Diabetes mellitus causes global disease and continues to be a public health threat. Among Americans aged 18 to 64, it is the leading cause of new blindness cases annually. Diabetes triggers diabetic retinopathy, damage to the blood vessels and nerve at the back of the eye. It may lead to diabetic macular edema, the leading trigger of blindness in patients with diabetes. Early and regular eye evaluations can identify these conditions before blindness ensues.
Diabetes mellitus (DM) affects 9–12% of Americans, or over 30 million people. Diabetes mellitus complications are widely recognized, including negative effects on vision and eye health, kidney disease, and neuropathy.
Diabetic retinopathy (DR), damage to the blood vessels and the optic nerve in the back of the eye(s), can be prevented with early diagnosis and managing diabetes.
Diabetic macular edema (DME) is the most frequent cause of blindness in individuals with diabetic retinopathy. Early recognition can aid in vision preservation.
Risk factors for developing diabetic-induced retinopathy and macular edema include how well one's diabetes is managed, disease duration, and underlying complicating factors such as high blood pressure, blood cholesterol and lipid levels, and insulin resistance.
Regular eye exams are important for all individuals, but those with DM should ensure regular visits to prevent chronic damage to the eye and prevent vision loss.
Current estimates demonstrate that 9–12% of the U.S. population have diabetes mellitus (DM). The current U.S. population is just over 340,000,000 and climbing, according to the Worldometer. Therefore, as of August 2023, 31–40 million Americans currently have DM.
Ocular complications of DM
Much attention in healthcare is paid to preventing chronic diseases, especially the development of DM. Diabetes mellitus refers to individuals who either cannot make enough insulin (type 1) or cannot use insulin properly (type 2). When people with DM also have underlying conditions such as elevated triglycerides and cholesterol, they are at higher risk for stroke, kidney disease, heart disease, or blindness.
Diabetes mellitus afflicts over 30 million Americans annually. Once DM has developed, and often before diagnosis, chronic changes to the body, including ill effects on the kidneys, nerves, and eyes, have already occurred.
DME vs. diabetic retinopathy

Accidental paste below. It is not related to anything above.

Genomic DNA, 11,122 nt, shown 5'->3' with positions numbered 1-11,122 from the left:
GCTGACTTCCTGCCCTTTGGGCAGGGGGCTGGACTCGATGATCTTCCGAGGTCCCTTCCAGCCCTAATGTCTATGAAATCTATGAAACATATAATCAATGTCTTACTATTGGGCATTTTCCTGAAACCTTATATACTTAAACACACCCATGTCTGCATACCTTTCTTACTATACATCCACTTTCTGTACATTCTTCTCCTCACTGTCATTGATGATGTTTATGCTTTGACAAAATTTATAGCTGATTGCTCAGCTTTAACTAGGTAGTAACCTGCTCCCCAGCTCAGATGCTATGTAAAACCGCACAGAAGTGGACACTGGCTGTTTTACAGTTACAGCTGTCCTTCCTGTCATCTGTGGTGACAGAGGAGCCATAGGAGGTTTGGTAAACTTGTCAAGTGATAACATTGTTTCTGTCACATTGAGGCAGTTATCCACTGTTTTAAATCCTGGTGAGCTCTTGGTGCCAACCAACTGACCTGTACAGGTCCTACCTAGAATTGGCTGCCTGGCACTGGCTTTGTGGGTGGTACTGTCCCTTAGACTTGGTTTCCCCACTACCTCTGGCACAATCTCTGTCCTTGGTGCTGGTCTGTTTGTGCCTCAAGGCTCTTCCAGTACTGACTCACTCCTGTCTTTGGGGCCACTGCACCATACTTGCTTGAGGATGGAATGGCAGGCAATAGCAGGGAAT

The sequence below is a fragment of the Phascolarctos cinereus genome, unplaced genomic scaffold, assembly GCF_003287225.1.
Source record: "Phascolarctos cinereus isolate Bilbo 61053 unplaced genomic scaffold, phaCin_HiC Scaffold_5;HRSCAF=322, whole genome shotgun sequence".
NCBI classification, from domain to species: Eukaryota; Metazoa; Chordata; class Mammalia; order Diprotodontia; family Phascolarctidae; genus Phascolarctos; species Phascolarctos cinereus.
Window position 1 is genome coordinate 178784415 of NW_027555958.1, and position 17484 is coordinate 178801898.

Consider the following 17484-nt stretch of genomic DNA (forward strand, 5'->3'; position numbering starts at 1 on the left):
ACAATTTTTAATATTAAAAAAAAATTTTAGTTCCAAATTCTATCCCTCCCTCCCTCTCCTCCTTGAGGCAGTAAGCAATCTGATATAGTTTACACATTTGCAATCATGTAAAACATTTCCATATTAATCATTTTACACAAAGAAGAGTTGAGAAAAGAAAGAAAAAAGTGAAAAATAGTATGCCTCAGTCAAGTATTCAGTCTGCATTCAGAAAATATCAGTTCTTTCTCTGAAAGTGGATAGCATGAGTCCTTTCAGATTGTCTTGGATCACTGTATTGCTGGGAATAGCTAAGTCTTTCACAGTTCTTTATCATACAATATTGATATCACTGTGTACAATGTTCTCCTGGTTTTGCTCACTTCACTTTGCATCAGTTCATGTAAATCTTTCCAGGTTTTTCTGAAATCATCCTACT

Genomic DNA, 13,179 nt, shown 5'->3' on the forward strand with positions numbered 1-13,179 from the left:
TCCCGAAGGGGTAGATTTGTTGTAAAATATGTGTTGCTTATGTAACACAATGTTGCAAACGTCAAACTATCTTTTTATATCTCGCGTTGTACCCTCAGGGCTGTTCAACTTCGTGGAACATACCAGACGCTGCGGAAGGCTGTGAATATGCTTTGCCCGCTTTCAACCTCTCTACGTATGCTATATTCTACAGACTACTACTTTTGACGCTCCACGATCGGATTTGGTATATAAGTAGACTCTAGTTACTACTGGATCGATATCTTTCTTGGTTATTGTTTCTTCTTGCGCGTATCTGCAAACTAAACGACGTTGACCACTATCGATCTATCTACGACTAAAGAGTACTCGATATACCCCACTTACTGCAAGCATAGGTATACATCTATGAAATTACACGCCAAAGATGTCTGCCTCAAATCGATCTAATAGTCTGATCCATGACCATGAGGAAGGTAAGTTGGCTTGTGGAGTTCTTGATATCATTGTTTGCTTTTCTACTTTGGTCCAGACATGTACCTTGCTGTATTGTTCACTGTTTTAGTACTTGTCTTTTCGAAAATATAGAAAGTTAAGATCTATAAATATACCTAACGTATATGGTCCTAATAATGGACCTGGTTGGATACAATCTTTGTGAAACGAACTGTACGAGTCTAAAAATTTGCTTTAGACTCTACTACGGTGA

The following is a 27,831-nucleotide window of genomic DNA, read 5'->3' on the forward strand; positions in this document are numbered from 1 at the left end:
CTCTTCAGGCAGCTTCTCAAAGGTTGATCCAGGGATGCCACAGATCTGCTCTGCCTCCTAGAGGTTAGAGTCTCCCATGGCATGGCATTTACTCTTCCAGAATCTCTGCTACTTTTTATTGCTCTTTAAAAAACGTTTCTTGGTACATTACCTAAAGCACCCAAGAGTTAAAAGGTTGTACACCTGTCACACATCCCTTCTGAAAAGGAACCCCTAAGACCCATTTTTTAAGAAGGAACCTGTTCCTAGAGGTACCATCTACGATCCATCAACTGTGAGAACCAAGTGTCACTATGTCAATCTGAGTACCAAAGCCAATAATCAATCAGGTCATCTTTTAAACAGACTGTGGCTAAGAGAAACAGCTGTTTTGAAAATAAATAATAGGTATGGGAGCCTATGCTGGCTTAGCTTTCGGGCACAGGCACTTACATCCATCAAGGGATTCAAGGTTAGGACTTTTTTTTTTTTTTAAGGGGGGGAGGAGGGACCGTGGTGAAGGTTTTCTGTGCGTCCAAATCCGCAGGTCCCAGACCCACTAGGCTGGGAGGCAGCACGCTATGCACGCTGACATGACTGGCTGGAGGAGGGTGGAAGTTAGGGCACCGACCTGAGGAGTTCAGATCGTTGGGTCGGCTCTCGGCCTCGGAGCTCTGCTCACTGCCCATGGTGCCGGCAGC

People with DM are at risk for several conditions that negatively affect the eyes, including cataracts, open-angle glaucoma, diabetic retinopathy (DR), and diabetic macular edema (DME). Recognizing signs of eye problems early is crucial to preserve vision, prevent complications, and ensure one receives the eye healthcare they need.
The retina makes up the innermost portion of the eye. It is the connection between the outside world and the brain. It takes images we look at and processes them (through photoreceptors) so that we can visually understand and interpret the world around us. Vision can be distorted or lost without a well-functioning, intact retina, and secondary to DM, we see chronic eye changes that may permanently affect one’s ability to see the world around them.
Diabetic retinopathy (DR)
Retinopathy is a weakening of the retina’s blood vessels. This can occur in babies born prematurely as well as secondary to DM. Diabetic-induced retinopathy (DR) also impairs the neurological workings of the retina — blindness results without proper treatment. Thus, patients at risk of DM or with active disease want to ensure that they receive regular eye exams and follow all healthcare provider recommendations to manage their DM or pre-DM state.
The damage caused to the eyes and specifically the retina in patients with DM is multifactorial and a combination of nerve and inflammatory insults combined with the metabolic consequences of the disease, triggered by the failure of sufficient sugar (energy) to make it into one’s cells.
Risk factors for DR